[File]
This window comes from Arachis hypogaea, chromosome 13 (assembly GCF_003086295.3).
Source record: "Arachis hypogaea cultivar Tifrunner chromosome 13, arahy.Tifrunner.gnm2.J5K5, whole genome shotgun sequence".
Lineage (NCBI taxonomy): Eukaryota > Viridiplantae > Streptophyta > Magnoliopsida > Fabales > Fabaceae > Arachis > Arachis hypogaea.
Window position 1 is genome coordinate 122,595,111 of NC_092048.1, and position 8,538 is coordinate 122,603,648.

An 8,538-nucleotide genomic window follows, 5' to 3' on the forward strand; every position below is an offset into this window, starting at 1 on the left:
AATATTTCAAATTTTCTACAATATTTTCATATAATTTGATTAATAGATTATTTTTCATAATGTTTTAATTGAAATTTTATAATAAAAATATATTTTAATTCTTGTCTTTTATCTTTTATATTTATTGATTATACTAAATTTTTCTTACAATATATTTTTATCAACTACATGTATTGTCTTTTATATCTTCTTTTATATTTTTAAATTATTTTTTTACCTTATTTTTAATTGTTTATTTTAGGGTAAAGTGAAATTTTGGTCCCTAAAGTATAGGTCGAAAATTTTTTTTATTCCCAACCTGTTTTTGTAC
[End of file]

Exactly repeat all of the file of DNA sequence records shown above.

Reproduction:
This window comes from Arachis hypogaea, chromosome 13 (assembly GCF_003086295.3).
Source record: "Arachis hypogaea cultivar Tifrunner chromosome 13, arahy.Tifrunner.gnm2.J5K5, whole genome shotgun sequence".
Lineage (NCBI taxonomy): Eukaryota > Viridiplantae > Streptophyta > Magnoliopsida > Fabales > Fabaceae > Arachis > Arachis hypogaea.
Window position 1 is genome coordinate 122,595,111 of NC_092048.1, and position 8,538 is coordinate 122,603,648.

An 8,538-nucleotide genomic window follows, 5' to 3' on the forward strand; every position below is an offset into this window, starting at 1 on the left:
AATATTTCAAATTTTCTACAATATTTTCATATAATTTGATTAATAGATTATTTTTCATAATGTTTTAATTGAAATTTTATAATAAAAATATATTTTAATTCTTGTCTTTTATCTTTTATATTTATTGATTATACTAAATTTTTCTTACAATATATTTTTATCAACTACATGTATTGTCTTTTATATCTTCTTTTATATTTTTAAATTATTTTTTTACCTTATTTTTAATTGTTTATTTTAGGGTAAAGTGAAATTTTGGTCCCTAAAGTATAGGTCGAAAATTTTTTTTATTCCCAACCTGTTTTTGTAC